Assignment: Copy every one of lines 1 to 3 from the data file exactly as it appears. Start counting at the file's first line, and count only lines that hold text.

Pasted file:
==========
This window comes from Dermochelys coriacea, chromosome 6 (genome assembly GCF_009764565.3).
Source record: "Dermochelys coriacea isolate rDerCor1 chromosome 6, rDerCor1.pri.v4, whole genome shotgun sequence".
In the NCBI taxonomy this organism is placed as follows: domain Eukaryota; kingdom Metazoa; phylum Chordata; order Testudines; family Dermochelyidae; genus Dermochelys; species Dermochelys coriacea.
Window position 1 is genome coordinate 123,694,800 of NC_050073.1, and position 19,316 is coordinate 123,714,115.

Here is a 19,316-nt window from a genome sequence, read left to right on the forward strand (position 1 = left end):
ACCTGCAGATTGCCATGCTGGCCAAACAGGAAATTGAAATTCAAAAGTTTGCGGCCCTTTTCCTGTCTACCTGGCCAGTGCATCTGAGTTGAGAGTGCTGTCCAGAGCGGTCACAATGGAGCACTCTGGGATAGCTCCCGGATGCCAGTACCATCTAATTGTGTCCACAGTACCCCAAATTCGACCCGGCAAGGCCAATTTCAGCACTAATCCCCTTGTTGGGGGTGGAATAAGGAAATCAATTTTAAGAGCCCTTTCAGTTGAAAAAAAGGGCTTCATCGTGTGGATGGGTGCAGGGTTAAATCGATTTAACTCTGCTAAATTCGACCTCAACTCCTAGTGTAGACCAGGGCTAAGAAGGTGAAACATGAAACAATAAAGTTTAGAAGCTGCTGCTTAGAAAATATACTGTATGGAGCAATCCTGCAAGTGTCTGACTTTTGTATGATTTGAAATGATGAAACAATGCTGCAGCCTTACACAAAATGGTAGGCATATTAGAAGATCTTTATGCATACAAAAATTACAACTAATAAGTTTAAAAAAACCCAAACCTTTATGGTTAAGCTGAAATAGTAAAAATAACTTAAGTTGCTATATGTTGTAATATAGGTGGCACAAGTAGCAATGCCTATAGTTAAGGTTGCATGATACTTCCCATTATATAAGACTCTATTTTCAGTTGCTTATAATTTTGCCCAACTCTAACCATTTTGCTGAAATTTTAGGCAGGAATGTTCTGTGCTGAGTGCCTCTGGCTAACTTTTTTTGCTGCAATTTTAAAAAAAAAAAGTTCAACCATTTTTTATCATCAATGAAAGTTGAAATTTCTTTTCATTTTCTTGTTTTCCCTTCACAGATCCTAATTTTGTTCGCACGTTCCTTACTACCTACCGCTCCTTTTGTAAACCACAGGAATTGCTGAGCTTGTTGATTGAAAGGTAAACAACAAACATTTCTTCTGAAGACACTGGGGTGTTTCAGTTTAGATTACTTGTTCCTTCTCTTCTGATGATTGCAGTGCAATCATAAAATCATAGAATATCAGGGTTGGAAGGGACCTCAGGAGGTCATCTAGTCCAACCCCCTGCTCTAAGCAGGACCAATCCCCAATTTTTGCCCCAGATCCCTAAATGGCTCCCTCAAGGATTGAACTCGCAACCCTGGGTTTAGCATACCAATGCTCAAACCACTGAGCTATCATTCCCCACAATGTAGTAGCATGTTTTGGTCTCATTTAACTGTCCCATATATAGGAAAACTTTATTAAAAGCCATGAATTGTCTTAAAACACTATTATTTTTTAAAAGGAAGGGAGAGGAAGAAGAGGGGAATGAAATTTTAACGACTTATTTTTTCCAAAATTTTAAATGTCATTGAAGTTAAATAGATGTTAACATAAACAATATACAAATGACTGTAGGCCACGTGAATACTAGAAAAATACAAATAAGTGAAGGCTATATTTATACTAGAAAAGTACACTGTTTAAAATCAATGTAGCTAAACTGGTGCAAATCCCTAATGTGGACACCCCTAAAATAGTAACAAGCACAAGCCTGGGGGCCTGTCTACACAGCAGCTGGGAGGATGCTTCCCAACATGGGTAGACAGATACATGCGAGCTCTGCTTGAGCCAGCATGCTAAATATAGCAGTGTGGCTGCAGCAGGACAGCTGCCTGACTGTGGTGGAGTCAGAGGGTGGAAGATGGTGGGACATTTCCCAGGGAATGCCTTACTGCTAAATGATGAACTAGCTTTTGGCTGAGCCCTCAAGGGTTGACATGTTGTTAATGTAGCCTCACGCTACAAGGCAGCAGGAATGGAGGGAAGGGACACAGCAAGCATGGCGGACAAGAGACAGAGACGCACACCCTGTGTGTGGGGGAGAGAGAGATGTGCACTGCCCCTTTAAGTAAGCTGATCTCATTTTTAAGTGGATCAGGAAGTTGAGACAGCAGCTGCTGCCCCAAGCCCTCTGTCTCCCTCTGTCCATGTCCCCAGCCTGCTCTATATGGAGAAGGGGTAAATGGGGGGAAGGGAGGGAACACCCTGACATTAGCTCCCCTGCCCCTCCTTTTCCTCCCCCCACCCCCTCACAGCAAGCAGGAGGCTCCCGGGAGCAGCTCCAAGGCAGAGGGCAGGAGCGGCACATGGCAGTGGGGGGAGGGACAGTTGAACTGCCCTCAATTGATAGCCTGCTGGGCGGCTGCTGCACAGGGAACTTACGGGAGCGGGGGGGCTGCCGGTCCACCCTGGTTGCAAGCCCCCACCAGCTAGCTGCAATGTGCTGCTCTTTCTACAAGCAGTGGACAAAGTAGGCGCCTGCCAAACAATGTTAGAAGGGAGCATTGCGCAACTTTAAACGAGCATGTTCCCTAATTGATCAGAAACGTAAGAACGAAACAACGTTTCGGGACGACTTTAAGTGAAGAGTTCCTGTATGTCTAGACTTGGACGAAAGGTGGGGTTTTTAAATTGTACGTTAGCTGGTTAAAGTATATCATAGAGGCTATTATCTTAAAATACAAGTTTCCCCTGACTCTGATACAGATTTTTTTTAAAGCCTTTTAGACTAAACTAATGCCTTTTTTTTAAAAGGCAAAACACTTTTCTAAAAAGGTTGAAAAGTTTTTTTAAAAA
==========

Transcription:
This window comes from Dermochelys coriacea, chromosome 6 (genome assembly GCF_009764565.3).
Source record: "Dermochelys coriacea isolate rDerCor1 chromosome 6, rDerCor1.pri.v4, whole genome shotgun sequence".
In the NCBI taxonomy this organism is placed as follows: domain Eukaryota; kingdom Metazoa; phylum Chordata; order Testudines; family Dermochelyidae; genus Dermochelys; species Dermochelys coriacea.